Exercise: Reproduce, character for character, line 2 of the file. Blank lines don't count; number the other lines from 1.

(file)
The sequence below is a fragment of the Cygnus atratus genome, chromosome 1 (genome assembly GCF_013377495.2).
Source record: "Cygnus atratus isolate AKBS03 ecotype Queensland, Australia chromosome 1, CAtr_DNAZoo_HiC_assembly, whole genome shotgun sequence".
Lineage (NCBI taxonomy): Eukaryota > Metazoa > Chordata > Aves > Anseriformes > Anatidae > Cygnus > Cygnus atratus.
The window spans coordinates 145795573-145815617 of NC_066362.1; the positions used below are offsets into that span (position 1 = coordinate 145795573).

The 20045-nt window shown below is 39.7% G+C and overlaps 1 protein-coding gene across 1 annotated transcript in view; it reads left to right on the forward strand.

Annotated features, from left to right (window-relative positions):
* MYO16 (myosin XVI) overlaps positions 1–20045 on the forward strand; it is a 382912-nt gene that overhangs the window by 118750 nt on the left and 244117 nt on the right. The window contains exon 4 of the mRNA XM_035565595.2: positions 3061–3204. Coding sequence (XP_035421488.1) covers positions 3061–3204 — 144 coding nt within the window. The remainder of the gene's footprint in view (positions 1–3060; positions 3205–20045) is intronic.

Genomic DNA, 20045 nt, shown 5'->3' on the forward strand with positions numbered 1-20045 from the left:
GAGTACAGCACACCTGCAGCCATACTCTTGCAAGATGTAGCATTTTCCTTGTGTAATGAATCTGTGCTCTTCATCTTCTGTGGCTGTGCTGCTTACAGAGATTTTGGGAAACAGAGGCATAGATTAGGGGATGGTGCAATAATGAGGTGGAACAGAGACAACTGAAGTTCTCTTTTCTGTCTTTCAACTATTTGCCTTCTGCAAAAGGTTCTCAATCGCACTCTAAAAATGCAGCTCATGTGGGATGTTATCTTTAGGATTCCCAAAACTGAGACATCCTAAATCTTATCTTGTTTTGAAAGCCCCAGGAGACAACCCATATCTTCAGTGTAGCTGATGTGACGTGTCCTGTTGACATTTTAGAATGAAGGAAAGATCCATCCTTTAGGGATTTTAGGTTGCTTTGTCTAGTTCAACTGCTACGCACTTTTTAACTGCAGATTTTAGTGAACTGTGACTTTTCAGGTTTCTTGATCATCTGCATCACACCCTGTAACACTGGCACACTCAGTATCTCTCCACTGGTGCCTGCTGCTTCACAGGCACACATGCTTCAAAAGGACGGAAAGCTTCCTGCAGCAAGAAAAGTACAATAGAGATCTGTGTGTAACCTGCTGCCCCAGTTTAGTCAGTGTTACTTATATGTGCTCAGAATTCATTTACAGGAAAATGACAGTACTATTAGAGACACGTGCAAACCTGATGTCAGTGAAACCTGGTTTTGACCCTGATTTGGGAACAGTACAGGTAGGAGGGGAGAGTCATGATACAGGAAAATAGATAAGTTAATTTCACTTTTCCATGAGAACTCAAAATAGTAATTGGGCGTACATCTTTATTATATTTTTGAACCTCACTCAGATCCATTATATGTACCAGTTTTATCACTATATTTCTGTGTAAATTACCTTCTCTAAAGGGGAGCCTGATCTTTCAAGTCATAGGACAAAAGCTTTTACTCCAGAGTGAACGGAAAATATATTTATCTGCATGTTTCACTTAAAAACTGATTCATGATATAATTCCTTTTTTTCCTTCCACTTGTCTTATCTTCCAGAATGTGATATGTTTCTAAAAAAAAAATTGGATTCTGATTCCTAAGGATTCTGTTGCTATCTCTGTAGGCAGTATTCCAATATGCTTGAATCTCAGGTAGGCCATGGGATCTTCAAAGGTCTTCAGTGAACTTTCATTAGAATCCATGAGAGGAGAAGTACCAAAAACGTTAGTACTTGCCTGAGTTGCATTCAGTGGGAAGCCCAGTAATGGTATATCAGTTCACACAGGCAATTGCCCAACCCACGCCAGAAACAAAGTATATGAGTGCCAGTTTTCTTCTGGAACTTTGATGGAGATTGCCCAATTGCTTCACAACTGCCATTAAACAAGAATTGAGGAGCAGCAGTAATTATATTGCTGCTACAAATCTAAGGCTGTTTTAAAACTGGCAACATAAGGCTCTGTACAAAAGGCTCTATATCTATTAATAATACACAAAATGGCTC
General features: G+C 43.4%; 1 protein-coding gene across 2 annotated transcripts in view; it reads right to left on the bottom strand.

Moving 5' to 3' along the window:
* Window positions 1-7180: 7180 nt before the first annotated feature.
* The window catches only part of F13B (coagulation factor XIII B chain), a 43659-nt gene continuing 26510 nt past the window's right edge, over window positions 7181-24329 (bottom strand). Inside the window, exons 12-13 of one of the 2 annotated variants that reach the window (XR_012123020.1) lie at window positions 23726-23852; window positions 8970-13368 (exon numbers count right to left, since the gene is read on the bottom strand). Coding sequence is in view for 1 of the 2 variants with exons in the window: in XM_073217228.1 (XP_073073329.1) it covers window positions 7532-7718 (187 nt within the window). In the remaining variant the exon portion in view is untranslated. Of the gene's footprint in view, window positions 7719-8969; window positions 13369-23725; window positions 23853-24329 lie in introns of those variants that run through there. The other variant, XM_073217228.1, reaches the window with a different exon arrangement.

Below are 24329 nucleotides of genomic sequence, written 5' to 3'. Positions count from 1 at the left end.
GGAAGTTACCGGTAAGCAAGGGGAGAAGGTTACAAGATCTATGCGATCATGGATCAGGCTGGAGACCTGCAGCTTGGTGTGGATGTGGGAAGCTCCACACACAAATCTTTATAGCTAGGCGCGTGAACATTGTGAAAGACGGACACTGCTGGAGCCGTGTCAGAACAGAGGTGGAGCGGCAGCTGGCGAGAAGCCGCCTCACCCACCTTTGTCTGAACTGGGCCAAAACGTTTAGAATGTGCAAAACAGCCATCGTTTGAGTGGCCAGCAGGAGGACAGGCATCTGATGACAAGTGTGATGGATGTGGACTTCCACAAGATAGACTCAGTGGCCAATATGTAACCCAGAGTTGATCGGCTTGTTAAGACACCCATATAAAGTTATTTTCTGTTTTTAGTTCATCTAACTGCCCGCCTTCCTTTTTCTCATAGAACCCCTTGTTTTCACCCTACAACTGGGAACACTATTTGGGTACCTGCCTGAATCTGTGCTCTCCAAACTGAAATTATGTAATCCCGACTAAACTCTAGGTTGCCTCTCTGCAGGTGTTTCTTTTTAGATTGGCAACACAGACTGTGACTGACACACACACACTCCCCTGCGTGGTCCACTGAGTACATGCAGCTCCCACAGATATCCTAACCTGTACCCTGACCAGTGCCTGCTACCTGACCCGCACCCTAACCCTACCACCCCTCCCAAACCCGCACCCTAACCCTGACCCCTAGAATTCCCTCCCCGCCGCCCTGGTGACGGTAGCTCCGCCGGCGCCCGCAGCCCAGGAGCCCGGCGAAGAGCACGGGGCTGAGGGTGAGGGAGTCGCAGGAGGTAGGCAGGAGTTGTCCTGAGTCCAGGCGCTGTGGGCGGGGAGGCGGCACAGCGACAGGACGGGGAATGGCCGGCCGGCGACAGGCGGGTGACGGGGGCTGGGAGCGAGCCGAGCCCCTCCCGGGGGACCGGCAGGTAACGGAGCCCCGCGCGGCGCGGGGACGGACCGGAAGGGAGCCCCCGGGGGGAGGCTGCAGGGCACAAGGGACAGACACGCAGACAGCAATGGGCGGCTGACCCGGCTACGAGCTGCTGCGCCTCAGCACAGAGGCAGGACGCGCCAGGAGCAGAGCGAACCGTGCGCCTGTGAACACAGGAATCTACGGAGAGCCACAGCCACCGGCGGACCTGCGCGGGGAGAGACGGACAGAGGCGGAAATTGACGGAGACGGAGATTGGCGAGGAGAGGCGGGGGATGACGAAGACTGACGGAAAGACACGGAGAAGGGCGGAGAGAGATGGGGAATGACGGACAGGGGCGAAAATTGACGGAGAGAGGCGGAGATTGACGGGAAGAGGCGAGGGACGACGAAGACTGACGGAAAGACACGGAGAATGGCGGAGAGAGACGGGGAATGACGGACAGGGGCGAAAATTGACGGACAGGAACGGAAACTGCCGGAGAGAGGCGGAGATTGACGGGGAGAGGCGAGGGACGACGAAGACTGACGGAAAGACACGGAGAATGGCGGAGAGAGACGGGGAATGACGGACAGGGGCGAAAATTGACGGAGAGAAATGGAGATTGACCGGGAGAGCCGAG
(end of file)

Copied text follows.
Source record: "Cygnus atratus isolate AKBS03 ecotype Queensland, Australia chromosome 1, CAtr_DNAZoo_HiC_assembly, whole genome shotgun sequence".